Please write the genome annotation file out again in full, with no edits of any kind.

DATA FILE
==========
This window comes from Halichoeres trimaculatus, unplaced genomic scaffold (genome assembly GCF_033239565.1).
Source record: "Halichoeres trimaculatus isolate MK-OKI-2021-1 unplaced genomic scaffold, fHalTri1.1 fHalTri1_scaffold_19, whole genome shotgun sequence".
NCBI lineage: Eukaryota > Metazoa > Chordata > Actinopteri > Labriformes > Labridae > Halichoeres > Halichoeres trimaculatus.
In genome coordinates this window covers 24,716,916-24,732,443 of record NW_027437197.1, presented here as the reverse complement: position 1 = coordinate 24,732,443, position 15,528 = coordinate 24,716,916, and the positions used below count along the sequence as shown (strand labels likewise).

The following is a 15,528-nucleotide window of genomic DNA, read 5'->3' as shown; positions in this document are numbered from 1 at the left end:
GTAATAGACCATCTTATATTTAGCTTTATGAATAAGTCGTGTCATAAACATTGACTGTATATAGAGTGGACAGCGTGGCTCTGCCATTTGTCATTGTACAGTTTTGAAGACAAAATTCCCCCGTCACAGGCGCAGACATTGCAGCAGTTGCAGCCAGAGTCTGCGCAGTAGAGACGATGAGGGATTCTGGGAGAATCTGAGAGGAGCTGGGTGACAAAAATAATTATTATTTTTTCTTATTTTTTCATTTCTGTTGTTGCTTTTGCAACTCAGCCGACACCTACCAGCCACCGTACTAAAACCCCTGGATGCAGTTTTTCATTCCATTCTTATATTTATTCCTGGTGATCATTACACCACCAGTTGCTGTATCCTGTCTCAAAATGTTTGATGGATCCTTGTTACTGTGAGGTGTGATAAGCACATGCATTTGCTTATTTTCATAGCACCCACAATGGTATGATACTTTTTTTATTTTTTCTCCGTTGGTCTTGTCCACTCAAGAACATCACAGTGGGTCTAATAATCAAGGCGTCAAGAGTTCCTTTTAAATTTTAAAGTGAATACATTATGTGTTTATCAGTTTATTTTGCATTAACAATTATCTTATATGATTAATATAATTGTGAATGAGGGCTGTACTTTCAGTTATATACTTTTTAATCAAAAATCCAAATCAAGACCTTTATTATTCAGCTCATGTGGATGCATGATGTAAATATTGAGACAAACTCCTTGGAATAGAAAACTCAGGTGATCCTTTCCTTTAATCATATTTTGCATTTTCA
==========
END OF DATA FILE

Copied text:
This window comes from Halichoeres trimaculatus, unplaced genomic scaffold (genome assembly GCF_033239565.1).
Source record: "Halichoeres trimaculatus isolate MK-OKI-2021-1 unplaced genomic scaffold, fHalTri1.1 fHalTri1_scaffold_19, whole genome shotgun sequence".
NCBI lineage: Eukaryota > Metazoa > Chordata > Actinopteri > Labriformes > Labridae > Halichoeres > Halichoeres trimaculatus.
In genome coordinates this window covers 24,716,916-24,732,443 of record NW_027437197.1, presented here as the reverse complement: position 1 = coordinate 24,732,443, position 15,528 = coordinate 24,716,916, and the positions used below count along the sequence as shown (strand labels likewise).

The following is a 15,528-nucleotide window of genomic DNA, read 5'->3' as shown; positions in this document are numbered from 1 at the left end:
GTAATAGACCATCTTATATTTAGCTTTATGAATAAGTCGTGTCATAAACATTGACTGTATATAGAGTGGACAGCGTGGCTCTGCCATTTGTCATTGTACAGTTTTGAAGACAAAATTCCCCCGTCACAGGCGCAGACATTGCAGCAGTTGCAGCCAGAGTCTGCGCAGTAGAGACGATGAGGGATTCTGGGAGAATCTGAGAGGAGCTGGGTGACAAAAATAATTATTATTTTTTCTTATTTTTTCATTTCTGTTGTTGCTTTTGCAACTCAGCCGACACCTACCAGCCACCGTACTAAAACCCCTGGATGCAGTTTTTCATTCCATTCTTATATTTATTCCTGGTGATCATTACACCACCAGTTGCTGTATCCTGTCTCAAAATGTTTGATGGATCCTTGTTACTGTGAGGTGTGATAAGCACATGCATTTGCTTATTTTCATAGCACCCACAATGGTATGATACTTTTTTTATTTTTTCTCCGTTGGTCTTGTCCACTCAAGAACATCACAGTGGGTCTAATAATCAAGGCGTCAAGAGTTCCTTTTAAATTTTAAAGTGAATACATTATGTGTTTATCAGTTTATTTTGCATTAACAATTATCTTATATGATTAATATAATTGTGAATGAGGGCTGTACTTTCAGTTATATACTTTTTAATCAAAAATCCAAATCAAGACCTTTATTATTCAGCTCATGTGGATGCATGATGTAAATATTGAGACAAACTCCTTGGAATAGAAAACTCAGGTGATCCTTTCCTTTAATCATATTTTGCATTTTCA